River Seeing River
Dharma Discourse by John Daido Loori, Roshi
Teachings of Mountains and Rivers, Part III
Featured in Mountain Record 25.1, Fall 2006
Morning dew on the tips of ten thousand grasses reveals the truth of all of the myriad forms of this great earth. Have you seen it? The sounds of the river valley sing the eighty-four thousand hymns of suchness. Have you heard them? Pervading throughout these forms and sounds is a trail far from words and ideas. Have you found it? If not, then look, listen and enter right here.
The Main Case
Zen Master Dogen said, “The river is neither strong nor weak, neither wet nor dry, neither moving nor still, neither cold nor hot, neither being nor nonbeing, neither delusion nor enlightenment. Solidified, it is harder than diamond: who could break it? Melted, it is softer than milk: who could break it? This being the case we cannot doubt the many virtues realized by the river. We should then study that occasion, when the rivers of the ten directions are seen in the ten directions. This is not a study only of the time when humans and gods see the river: there is a study of the river seeing the river. The river practices and verifies the river; hence, there is a study of the river speaking river. We must bring to realization the path on which the self encounters the self. We must move back and forth along, and spring off from, the vital path on which the other studies and fully comprehends the other.”
The Capping Verse
The mind empty of all activity embraces all that appears.
Like gazing into the jewel mirror, form and reflection see each other.
No coming or going, no arising or vanishing, no abiding.
The ten thousand hands and eyes manifest of themselves each in accord to circumstances, and yet never forget their way.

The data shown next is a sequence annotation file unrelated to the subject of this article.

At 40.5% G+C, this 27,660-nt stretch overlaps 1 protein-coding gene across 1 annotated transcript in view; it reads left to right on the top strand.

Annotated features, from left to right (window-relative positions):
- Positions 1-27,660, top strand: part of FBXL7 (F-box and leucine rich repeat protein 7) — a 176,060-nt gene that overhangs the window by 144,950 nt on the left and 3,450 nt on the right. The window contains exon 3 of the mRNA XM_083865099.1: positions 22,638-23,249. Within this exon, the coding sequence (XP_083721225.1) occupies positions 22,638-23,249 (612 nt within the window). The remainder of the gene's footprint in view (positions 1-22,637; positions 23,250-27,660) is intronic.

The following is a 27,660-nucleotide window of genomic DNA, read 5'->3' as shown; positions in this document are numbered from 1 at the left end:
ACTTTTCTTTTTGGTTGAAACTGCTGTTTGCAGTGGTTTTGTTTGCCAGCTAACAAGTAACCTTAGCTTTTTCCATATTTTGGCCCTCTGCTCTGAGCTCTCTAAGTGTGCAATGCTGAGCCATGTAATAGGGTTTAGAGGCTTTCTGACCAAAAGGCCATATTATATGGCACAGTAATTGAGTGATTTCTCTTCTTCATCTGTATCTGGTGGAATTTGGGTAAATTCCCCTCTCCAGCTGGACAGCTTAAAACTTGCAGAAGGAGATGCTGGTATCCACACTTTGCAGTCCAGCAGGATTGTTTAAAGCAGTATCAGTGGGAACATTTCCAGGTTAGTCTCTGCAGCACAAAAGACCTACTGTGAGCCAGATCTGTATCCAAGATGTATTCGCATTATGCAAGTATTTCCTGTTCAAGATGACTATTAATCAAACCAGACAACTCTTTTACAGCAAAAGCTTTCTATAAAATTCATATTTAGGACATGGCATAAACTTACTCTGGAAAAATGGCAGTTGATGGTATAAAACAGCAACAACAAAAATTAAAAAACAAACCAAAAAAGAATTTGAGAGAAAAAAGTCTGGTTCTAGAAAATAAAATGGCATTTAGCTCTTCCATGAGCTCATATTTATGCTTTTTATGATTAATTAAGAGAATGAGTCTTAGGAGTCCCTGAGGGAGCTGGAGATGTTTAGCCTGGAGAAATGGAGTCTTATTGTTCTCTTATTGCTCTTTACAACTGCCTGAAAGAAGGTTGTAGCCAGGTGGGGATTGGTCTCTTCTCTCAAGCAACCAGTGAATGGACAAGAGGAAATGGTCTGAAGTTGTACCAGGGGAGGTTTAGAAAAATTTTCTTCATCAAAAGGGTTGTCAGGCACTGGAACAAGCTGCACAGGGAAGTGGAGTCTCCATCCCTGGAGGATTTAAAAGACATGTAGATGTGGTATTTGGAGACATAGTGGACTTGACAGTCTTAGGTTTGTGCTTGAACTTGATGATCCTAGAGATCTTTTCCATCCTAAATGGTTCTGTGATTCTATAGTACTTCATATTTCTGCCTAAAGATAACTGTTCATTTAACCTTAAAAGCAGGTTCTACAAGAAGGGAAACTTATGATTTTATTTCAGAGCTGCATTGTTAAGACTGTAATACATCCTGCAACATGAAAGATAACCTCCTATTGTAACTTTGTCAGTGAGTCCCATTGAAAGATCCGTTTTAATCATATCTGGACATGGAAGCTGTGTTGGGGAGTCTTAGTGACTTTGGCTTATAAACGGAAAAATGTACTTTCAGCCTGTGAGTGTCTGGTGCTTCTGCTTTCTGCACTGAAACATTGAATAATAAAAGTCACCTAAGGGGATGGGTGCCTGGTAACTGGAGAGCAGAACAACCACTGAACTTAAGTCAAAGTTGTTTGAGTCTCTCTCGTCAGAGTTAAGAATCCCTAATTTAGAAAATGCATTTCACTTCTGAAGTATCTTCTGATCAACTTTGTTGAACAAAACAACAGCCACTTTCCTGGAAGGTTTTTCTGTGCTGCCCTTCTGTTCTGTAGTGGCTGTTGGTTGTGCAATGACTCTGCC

Master Dogen spoke about rivers the way he spoke about mountains: intimately, not just as a metaphor or as a description of a physical river. The river Dogen speaks of in this sutra is the river of the dharmadhatu, the phenomenal realm, the realm of the ten thousand things. Rivers, like mountains, have always had a special spiritual significance. A lot of history has unfolded along the banks of the Ganges in India, the Yangtze River in China, the Euphrates and Tigris of Mesopotamia. Much of the dharma and the teachings of Christianity, Judaism and Islam have taken shape along the banks of rivers as well.
Thoreau said of the Merrimack River:
There is an inward voice that in the stream sends forth its spirit to the listening ear, and in calm content it flows on like wisdom, welcome with its own respect, clear in its breast like all these beautiful thoughts. It receives the green and graceful trees. They smile in its peaceful arms.
In Herman Hesse’s book Siddhartha, the river plays a key role in Gautama’s awakening. For me, that book was a very powerful teaching. I remember it was a very troubled time in my life when I returned to it, and heard it as if for the first time, although I had studied it many years earlier in school. Somehow, the book had not penetrated when I was younger. But at this later time, the reading of Siddhartha took me to the Delaware River. Going to the river became a pilgrimage for me, a place to go to receive the river’s spirit, to be nourished. I didn’t know what was going on. I was moved by what Hesse had to say about Siddhartha. Each time I went to the Delaware, it was like a clear, cool, refreshing drink of water, soothing a fire inside me. I didn’t understand, but I kept going back. I photographed the multiplicity of the river’s faces and forms revealed at different times. I found myself traveling the river, immersing myself in it. This went on for years, and for years the river taught me. Then, finally, I heard it. I heard it speak. I heard what it was saying to Siddhartha, and to Thoreau.